Health & Environmental Research Online (HERO)


Print Feedback Export to File
1518997 
Journal Article 
The association of ambient air pollution and traffic exposures with selected congenital anomalies in the San Joaquin Valley of California 
Padula, AM; Tager, IB; Carmichael, SL; Hammond, SK; Lurmann, F; Shaw, GM 
2013 
Yes 
American Journal of Epidemiology
ISSN: 0002-9262
EISSN: 1476-6256 
177 
10 
1074-1085 
English 
Congenital anomalies are a leading cause of infant mortality and are important contributors to subsequent morbidity. Studies suggest associations between environmental contaminants and some anomalies, although evidence is limited. We aimed to investigate whether ambient air pollutant and traffic exposures in early gestation contribute to the risk of selected congenital anomalies in the San Joaquin Valley of California, 1997-2006. Seven exposures and 5 outcomes were included for a total of 35 investigated associations. We observed increased odds of neural tube defects when comparing the highest with the lowest quartile of exposure for several pollutants after adjusting for maternal race/ethnicity, education, and multivitamin use. The adjusted odds ratio for neural tube defects among those with the highest carbon monoxide exposure was 1.9 (95% confidence interval: 1.1, 3.2) compared with those with the lowest exposure, and there was a monotonic exposure-response across quartiles. The highest quartile of nitrogen oxide exposure was associated with neural tube defects (adjusted odds ratio = 1.8, 95% confidence interval: 1.1, 2.8). The adjusted odds ratio for the highest quartile of nitrogen dioxide exposure was 1.7 (95% confidence interval: 1.1, 2.7). Ozone was associated with decreased odds of neural tube defects and increased odds of gastroschisis among mothers aged ≥20 years. Our results extend the limited body of evidence regarding air pollution exposure and adverse birth outcomes.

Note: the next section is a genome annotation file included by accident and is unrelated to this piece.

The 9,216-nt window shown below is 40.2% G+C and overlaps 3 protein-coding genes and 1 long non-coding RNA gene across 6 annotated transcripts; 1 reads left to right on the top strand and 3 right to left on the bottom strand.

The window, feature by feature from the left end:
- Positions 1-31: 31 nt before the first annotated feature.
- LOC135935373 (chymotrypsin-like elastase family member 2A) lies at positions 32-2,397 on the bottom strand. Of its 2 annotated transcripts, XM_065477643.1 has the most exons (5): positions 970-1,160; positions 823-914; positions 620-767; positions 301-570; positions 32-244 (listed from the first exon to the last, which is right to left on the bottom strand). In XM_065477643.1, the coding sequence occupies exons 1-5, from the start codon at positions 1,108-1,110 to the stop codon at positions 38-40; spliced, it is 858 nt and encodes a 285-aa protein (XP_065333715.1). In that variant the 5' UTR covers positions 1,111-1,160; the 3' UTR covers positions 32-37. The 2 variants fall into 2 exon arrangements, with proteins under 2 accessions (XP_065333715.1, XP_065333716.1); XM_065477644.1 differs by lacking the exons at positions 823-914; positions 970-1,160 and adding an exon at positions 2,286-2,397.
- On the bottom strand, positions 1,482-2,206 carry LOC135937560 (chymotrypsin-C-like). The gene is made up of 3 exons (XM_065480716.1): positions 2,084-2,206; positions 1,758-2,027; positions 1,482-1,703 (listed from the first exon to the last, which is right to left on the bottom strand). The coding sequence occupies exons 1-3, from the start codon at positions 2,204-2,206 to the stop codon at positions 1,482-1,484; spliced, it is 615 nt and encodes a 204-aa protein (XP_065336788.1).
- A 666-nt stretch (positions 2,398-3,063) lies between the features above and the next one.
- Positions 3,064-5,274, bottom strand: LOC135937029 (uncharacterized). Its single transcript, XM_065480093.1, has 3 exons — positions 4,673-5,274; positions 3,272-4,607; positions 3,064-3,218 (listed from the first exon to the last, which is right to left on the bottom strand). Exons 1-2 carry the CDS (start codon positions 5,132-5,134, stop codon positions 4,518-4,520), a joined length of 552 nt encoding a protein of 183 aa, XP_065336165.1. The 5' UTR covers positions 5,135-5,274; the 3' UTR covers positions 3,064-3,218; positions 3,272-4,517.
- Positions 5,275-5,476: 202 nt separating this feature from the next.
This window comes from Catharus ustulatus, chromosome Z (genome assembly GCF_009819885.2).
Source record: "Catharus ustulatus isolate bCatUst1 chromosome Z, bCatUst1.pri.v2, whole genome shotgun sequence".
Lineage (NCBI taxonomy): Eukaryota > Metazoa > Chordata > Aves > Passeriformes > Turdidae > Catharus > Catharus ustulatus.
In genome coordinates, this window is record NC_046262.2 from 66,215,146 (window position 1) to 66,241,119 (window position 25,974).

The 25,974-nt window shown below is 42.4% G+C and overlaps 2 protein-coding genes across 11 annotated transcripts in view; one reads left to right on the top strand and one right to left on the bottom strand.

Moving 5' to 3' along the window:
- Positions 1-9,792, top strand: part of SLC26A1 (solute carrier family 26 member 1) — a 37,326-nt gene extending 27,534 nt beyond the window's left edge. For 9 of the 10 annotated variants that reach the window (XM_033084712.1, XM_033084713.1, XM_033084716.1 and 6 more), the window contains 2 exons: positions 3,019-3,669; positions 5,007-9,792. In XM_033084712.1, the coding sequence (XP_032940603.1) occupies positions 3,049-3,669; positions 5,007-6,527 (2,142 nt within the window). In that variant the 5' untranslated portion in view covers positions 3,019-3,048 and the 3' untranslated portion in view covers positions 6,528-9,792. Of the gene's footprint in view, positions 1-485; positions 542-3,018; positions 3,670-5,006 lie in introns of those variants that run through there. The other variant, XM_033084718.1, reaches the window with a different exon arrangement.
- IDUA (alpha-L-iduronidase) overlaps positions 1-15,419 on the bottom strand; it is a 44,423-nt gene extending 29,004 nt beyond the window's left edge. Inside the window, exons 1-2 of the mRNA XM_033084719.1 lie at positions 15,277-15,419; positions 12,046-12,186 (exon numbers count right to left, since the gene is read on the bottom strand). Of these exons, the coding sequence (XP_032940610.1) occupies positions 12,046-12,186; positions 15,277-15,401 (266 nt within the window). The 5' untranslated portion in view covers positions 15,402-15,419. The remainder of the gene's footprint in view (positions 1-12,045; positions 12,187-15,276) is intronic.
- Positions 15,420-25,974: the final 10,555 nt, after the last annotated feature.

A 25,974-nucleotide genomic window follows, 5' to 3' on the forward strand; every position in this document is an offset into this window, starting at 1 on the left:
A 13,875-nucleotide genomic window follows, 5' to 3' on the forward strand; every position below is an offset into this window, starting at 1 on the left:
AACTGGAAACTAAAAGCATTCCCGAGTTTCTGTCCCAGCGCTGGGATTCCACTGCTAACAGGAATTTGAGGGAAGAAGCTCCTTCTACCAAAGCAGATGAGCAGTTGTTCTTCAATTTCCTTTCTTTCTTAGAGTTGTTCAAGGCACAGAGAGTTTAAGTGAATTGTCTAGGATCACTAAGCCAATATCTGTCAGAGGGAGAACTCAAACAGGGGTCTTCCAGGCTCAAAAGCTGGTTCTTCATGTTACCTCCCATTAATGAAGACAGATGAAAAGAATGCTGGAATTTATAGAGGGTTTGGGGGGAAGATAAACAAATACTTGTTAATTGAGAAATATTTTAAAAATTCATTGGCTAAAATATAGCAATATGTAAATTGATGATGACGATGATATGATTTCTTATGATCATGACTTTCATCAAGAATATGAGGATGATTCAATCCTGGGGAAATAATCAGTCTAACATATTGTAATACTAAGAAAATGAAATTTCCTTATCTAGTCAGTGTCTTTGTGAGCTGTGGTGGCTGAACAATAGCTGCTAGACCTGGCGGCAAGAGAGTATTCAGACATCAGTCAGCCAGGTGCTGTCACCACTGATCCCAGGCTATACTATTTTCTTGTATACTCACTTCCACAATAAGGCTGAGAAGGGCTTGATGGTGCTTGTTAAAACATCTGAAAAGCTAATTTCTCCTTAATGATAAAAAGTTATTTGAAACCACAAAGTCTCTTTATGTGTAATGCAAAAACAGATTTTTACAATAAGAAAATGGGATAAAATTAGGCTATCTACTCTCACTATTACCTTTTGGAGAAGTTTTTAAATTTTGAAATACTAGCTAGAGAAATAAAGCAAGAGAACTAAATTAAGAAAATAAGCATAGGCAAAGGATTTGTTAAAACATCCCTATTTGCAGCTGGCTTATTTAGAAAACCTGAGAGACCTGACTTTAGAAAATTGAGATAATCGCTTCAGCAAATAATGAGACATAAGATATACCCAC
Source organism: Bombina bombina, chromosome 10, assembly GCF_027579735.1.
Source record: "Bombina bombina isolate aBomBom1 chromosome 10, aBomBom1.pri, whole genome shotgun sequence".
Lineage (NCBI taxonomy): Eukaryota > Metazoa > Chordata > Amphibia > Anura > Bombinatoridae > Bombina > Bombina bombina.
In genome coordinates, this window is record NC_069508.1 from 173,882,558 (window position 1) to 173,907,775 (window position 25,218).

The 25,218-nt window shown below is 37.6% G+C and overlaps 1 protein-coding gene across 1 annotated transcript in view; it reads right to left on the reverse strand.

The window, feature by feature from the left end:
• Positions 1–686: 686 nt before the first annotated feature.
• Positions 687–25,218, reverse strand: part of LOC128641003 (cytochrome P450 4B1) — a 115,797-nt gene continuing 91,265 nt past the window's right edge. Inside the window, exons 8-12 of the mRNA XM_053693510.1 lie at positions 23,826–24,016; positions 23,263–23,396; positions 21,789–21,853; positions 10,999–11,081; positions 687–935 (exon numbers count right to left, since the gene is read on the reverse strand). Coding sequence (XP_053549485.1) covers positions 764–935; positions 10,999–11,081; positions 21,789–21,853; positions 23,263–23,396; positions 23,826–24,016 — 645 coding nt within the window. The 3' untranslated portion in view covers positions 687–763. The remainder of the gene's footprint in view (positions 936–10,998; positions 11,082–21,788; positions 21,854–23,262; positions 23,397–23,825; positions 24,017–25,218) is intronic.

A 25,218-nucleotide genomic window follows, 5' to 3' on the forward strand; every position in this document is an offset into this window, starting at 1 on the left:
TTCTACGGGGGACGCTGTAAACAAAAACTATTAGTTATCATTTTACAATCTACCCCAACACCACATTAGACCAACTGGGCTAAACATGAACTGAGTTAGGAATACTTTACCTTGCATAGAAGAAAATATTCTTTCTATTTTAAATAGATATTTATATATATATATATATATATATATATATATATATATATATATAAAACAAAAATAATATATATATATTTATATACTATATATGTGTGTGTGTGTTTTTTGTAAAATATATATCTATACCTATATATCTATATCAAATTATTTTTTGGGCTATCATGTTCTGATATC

air pollution; birth outcomes; congenital anomalies; traffic 
NAAQS
• ISA-CO (2010 Final Project Page)
• ISA-NOx
     Considered
          Health Effects
     Cited
          1st Draft
               Epidemiology
          2nd Draft
          Final
          Final Cited
• ISA-Ozone (2013 Final Project Page)
• ISA-PM (2009 Final Project Page)
• ISA-PM (current)
     Peer Input Draft
          Chapter 6
     1st Draft
          Chapter 9
     Final ISA
          Chapter 9